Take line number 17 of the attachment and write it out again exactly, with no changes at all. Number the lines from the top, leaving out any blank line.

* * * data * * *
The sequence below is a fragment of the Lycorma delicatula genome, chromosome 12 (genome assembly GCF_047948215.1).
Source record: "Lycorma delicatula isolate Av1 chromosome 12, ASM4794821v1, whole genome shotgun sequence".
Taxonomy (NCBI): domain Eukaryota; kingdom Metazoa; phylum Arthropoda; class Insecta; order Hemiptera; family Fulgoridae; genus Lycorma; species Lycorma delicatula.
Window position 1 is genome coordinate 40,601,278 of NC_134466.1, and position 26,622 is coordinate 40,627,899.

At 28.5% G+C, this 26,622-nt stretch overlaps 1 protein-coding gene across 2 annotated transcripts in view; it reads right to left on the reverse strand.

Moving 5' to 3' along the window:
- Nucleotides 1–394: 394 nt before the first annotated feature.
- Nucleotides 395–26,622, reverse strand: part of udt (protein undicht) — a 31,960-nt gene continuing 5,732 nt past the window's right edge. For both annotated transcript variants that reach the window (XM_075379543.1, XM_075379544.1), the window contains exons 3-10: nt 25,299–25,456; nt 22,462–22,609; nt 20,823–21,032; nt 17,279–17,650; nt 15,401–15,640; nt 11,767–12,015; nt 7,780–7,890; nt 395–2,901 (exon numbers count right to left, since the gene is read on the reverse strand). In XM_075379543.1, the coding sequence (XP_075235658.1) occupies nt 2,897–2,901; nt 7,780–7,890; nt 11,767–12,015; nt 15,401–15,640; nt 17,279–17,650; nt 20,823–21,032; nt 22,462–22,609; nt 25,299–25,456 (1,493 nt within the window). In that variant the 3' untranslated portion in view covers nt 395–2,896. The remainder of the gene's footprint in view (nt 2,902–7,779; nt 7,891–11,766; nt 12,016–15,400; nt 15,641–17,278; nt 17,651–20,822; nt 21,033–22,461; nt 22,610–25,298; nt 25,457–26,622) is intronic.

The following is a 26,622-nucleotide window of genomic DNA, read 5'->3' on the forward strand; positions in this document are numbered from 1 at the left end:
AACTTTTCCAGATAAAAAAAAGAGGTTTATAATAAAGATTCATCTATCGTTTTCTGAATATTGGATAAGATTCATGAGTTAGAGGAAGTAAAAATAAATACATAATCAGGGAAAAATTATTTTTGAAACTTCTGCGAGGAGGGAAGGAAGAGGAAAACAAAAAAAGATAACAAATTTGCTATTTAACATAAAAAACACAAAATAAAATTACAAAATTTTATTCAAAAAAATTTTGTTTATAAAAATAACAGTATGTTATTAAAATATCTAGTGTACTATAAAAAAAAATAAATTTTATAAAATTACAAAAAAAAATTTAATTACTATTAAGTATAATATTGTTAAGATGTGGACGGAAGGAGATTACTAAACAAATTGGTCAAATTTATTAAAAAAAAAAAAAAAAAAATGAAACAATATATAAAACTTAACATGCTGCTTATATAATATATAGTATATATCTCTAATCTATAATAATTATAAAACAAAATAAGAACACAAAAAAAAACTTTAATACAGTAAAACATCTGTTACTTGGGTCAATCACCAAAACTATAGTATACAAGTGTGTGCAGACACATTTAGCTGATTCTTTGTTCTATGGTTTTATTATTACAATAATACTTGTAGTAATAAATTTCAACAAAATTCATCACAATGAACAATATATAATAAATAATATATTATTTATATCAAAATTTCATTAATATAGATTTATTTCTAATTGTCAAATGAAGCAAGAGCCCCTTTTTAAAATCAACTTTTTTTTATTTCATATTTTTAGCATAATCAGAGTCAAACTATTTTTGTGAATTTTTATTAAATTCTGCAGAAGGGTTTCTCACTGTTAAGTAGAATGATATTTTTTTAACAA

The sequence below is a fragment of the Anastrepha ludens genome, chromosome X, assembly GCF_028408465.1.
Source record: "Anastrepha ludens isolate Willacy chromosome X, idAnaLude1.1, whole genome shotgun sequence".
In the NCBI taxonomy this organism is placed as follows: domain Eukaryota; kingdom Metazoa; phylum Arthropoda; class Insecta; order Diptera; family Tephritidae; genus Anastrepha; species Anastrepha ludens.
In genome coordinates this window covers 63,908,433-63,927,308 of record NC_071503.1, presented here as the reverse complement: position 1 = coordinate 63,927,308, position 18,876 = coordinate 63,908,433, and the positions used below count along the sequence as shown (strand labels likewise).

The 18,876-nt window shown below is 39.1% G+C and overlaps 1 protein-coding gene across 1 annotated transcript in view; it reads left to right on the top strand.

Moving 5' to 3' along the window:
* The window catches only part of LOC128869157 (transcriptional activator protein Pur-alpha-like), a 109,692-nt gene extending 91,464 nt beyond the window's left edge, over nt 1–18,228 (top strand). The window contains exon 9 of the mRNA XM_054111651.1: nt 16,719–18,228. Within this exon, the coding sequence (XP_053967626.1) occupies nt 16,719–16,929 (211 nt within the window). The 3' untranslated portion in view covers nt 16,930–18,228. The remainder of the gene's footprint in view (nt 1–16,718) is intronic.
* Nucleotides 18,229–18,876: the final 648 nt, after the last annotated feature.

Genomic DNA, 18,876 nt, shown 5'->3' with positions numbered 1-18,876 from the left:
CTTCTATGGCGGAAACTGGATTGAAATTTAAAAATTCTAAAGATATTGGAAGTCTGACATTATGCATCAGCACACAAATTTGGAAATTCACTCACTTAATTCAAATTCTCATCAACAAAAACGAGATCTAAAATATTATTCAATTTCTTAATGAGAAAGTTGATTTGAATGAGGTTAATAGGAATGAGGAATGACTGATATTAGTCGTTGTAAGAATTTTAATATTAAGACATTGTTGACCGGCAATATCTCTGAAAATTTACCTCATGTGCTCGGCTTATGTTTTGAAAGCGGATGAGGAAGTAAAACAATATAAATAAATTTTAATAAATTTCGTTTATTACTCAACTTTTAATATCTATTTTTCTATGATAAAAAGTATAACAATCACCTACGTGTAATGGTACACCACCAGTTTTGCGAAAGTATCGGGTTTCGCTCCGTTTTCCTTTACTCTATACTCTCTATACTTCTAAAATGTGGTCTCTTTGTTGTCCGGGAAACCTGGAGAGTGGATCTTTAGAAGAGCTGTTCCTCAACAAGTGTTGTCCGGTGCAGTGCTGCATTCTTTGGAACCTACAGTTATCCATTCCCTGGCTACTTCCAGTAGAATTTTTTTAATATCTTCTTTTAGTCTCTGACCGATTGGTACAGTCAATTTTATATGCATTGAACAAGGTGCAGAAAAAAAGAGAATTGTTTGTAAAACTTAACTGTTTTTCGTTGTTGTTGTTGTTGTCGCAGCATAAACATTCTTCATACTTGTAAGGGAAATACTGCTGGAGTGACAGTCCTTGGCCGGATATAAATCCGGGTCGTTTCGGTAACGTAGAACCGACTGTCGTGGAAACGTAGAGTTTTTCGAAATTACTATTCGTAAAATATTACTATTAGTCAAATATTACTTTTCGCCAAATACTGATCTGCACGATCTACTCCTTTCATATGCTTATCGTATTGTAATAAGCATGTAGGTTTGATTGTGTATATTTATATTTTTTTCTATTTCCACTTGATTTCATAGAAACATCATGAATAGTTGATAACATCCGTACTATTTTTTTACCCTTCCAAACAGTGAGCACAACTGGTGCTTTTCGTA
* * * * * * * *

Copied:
* The window catches only part of LOC128869157 (transcriptional activator protein Pur-alpha-like), a 109,692-nt gene extending 91,464 nt beyond the window's left edge, over nt 1–18,228 (top strand). The window contains exon 9 of the mRNA XM_054111651.1: nt 16,719–18,228. Within this exon, the coding sequence (XP_053967626.1) occupies nt 16,719–16,929 (211 nt within the window). The 3' untranslated portion in view covers nt 16,930–18,228. The remainder of the gene's footprint in view (nt 1–16,718) is intronic.